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NYCRI Students Team with Teachers and NASA Scientists
Every summer, high school and undergraduate students team up with teachers and NASA scientists at NASA’s Goddard Institute for Space Studies (GISS) in New York City. Known as the New York City Research Initiative or NYCRI, this program brings students and teachers face-to-face with premier scientists.
“We really want to inspire our teachers, students, interns and communities with the great work NASA is doing,” said Matthew Pearce, an education program specialist at GISS. “We have 12 interdisciplinary teams working on NASA research projects such as: building nanosatellites. Students create climate models for the Western African drought and measure the heat island effect in New York City. We have teams working on exoplanet biology. And they’re bringing what they learned back to their classrooms.”
The NYCRI teams at GISS consist of a high school student, an undergraduate college student, a high school teacher and a NASA scientist. For example, Francesca Lingo, a sophomore at the City College of New York, works alongside high school student Jonathan Chin and high school teacher Marianne Woody to understand how global climate conditions could have influenced the formation of life.
“We’re working under Linda Sohl to understand Earth as it was just forming and becoming habitable in the Neoproterozoic Era, between 1,000 to 541 million years ago,” Lingo said. She heard about the NYCRI program when Pearce spoke at her school about NASA opportunities for university students. “Other programs won’t tell you exactly what type of research they’ll have you do. But when I told Pearce my interest in astrobiology, he said he could absolutely find a fit for me.”
Teachers in the program both mentor students Create NASA STEM curriculum for their classes and receive guidance from their project’s NASA scientist. Stephanie Stern, a computer education teacher in North Bergen, New Jersey, studies ancient plant fossils under NASA GISS senior research scientist Dorothy Peteet. Alongside high school and college students, her team enters the field to take sediment core samples from wetlands and marshes. Stern tests these cores for organic materials, carbon and nitrogen elements, pollutants, radiation and nutrients.
“Back in New Jersey, I can take my students out to the Meadowlands and have them test cores in the lab — an opportunity they would not have otherwise,” Stern said. “My school holds an underserved population, with 95 percent of my students under a certain poverty rate. Because of programs like NYCRI, my students understand there are opportunities out there that they may not see everyday.”
NYCRI requires its participants to communicate their findings. Participants attend research seminars and a final summit with other government agencies, including the National Science Foundation, National Oceanic and Atmospheric Administration, the U.S. Department of Education and the U.S. Department of Defense.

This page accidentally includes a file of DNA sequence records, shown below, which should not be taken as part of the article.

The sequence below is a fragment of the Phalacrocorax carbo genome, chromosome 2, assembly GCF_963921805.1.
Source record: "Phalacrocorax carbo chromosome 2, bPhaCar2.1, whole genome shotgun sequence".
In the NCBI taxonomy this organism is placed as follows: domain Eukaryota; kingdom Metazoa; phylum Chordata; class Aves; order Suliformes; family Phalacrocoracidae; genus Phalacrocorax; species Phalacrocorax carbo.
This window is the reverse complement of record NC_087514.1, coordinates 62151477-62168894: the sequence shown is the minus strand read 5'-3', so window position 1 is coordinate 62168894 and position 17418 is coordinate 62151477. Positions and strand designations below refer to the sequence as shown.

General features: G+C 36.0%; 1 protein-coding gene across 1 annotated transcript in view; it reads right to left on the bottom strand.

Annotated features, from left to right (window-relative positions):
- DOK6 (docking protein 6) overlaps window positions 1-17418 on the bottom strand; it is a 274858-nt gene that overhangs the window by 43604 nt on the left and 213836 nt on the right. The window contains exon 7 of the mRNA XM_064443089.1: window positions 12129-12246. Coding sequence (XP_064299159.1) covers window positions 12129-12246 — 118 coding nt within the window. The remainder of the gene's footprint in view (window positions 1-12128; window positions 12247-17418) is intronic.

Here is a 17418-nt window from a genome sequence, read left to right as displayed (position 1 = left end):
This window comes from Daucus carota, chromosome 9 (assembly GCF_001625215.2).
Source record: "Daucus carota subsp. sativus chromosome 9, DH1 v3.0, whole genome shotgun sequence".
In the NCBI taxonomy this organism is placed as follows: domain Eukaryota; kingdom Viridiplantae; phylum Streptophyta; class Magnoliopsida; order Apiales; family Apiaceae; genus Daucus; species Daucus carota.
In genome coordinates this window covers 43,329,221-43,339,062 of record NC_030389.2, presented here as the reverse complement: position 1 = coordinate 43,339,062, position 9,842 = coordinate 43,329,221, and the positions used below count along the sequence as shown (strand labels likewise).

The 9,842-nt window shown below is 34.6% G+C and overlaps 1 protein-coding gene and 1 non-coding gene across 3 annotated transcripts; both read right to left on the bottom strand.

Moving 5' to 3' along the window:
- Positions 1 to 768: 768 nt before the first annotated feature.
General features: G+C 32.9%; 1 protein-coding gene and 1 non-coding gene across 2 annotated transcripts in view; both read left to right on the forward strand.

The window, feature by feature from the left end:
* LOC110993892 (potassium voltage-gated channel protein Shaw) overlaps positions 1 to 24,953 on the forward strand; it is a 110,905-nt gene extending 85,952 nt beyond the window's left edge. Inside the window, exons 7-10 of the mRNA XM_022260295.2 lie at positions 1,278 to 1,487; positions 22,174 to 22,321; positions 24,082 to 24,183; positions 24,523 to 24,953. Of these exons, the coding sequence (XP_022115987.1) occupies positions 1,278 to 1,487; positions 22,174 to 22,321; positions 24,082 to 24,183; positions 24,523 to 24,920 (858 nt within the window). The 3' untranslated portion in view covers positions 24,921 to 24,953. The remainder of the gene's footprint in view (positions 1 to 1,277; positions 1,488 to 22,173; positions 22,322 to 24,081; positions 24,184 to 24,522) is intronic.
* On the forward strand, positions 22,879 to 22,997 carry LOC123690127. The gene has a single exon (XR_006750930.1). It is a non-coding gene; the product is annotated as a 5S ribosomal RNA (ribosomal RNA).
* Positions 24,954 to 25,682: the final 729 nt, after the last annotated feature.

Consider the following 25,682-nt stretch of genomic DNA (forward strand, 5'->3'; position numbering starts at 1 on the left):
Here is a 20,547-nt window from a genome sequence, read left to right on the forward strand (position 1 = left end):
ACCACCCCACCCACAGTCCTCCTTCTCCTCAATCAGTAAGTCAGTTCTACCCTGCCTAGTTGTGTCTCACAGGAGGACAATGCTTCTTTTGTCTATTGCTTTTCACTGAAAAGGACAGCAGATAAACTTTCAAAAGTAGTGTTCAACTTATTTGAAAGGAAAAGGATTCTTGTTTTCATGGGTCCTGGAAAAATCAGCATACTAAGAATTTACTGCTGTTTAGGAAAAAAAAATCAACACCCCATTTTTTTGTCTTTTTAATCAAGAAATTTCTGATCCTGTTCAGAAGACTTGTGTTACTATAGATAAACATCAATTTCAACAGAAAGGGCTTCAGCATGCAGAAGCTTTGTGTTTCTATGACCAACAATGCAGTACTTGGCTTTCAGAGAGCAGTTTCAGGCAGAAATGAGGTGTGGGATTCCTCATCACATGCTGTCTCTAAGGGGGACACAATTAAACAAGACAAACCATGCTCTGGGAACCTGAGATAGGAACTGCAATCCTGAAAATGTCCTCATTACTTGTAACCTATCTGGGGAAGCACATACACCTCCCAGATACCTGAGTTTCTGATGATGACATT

This year, the NASA NYCRI teams led by Pearce took first place at the CUNY CREST STEM Poster Symposium for Best Poster. Over 90 teams from state, federal and local agencies presented their research at this symposium
“Right now we’re putting all of our work together in a poster, a PowerPoint presentation and a scientific paper,” said Cassandra Kopans-Johnson, a senior at Horace Mann School in New York. “As a high school student, I don’t have the same background as an undergrad student or teacher. But GISS taught me the skills to dive into the subject. Now we’re setting up the foundation for future work on how climate change is impacting ocean circulation. It’s amazing that a high school student like myself can walk into this world of NASA and take that experience back to the classroom.”
NYCRI encourages science, technology, engineering and math students and teachers in New York, New Jersey, Connecticut and Maryland to attend this program. Participants engage in summer enrichment programs at institutions near GISS, such as the Intrepid Sea, Air and Space Museum, The New York Center for Space Science Education, the American Museum of Natural History and the Hayden Planetarium, all in New York City.
“The participants’ experiences transform their schools and their communities, both in terms of inspiration and how students think differently about their futures,” Pearce said. “NYCRI has a tremendous opportunity to affect underserved students—not only in elevating school programs and inspiring students, but also to improve and support STEM education in the region. All of our teachers are becoming STEM experts and bringing classrooms to the cutting-edge of science.”
The summer 2015 NYCRI program concludes a five-year grant award to Principal Investigator Dr. Leon Johnson from Medgar Evers College. The Goddard Space Flight Center Office of Education in Greenbelt, Maryland is developing a new institute in collaboration with NASA’s Science Mission Directorate and the Goddard Sciences and Exploration directorate. The proposed Climate Change Research Initiative — CCRI — will be held at the Goddard Institute for Space Studies and will carry on the “proud tradition” of exemplary work and mentoring the next generation of STEM leaders.
For more information about GISS, visit: www.giss.nasa.gov
Leslie McCarthy, NASA Goddard Institute for Space Studies, New York, N.Y., 212-678-5507, firstname.lastname@example.org
This article was originally prepared by Max Gleber as NASA GSFC education feature.